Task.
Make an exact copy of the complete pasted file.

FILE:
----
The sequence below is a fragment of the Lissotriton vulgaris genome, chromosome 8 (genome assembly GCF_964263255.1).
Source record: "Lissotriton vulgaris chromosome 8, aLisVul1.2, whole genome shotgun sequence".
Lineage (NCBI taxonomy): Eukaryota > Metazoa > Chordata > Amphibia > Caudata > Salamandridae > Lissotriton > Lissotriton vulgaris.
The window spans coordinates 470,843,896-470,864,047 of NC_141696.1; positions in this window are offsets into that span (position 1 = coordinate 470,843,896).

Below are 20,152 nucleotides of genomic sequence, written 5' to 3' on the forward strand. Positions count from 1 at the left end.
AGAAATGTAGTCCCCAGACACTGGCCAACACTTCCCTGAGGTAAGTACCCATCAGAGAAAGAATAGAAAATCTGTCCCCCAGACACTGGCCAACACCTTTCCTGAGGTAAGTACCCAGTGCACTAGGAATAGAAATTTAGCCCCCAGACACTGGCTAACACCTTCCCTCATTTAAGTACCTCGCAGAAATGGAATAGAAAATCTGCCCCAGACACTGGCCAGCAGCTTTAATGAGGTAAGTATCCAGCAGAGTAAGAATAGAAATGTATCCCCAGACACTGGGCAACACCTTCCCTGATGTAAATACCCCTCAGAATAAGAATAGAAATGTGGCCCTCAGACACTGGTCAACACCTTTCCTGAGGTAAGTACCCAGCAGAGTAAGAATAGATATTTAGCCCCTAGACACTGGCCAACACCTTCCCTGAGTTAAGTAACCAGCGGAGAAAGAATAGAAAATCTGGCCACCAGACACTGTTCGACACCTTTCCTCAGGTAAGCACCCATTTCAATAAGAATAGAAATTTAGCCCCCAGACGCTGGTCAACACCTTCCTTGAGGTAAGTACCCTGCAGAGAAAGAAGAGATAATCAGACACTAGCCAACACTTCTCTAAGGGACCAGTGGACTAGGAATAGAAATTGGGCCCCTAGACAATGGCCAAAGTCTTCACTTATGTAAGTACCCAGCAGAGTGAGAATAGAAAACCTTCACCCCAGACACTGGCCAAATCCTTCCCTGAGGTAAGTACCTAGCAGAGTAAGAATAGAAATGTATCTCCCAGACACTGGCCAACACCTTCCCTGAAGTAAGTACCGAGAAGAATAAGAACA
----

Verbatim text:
The sequence below is a fragment of the Lissotriton vulgaris genome, chromosome 8 (genome assembly GCF_964263255.1).
Source record: "Lissotriton vulgaris chromosome 8, aLisVul1.2, whole genome shotgun sequence".
Lineage (NCBI taxonomy): Eukaryota > Metazoa > Chordata > Amphibia > Caudata > Salamandridae > Lissotriton > Lissotriton vulgaris.
The window spans coordinates 470,843,896-470,864,047 of NC_141696.1; positions in this window are offsets into that span (position 1 = coordinate 470,843,896).

Below are 20,152 nucleotides of genomic sequence, written 5' to 3' on the forward strand. Positions count from 1 at the left end.
AGAAATGTAGTCCCCAGACACTGGCCAACACTTCCCTGAGGTAAGTACCCATCAGAGAAAGAATAGAAAATCTGTCCCCCAGACACTGGCCAACACCTTTCCTGAGGTAAGTACCCAGTGCACTAGGAATAGAAATTTAGCCCCCAGACACTGGCTAACACCTTCCCTCATTTAAGTACCTCGCAGAAATGGAATAGAAAATCTGCCCCAGACACTGGCCAGCAGCTTTAATGAGGTAAGTATCCAGCAGAGTAAGAATAGAAATGTATCCCCAGACACTGGGCAACACCTTCCCTGATGTAAATACCCCTCAGAATAAGAATAGAAATGTGGCCCTCAGACACTGGTCAACACCTTTCCTGAGGTAAGTACCCAGCAGAGTAAGAATAGATATTTAGCCCCTAGACACTGGCCAACACCTTCCCTGAGTTAAGTAACCAGCGGAGAAAGAATAGAAAATCTGGCCACCAGACACTGTTCGACACCTTTCCTCAGGTAAGCACCCATTTCAATAAGAATAGAAATTTAGCCCCCAGACGCTGGTCAACACCTTCCTTGAGGTAAGTACCCTGCAGAGAAAGAAGAGATAATCAGACACTAGCCAACACTTCTCTAAGGGACCAGTGGACTAGGAATAGAAATTGGGCCCCTAGACAATGGCCAAAGTCTTCACTTATGTAAGTACCCAGCAGAGTGAGAATAGAAAACCTTCACCCCAGACACTGGCCAAATCCTTCCCTGAGGTAAGTACCTAGCAGAGTAAGAATAGAAATGTATCTCCCAGACACTGGCCAACACCTTCCCTGAAGTAAGTACCGAGAAGAATAAGAACA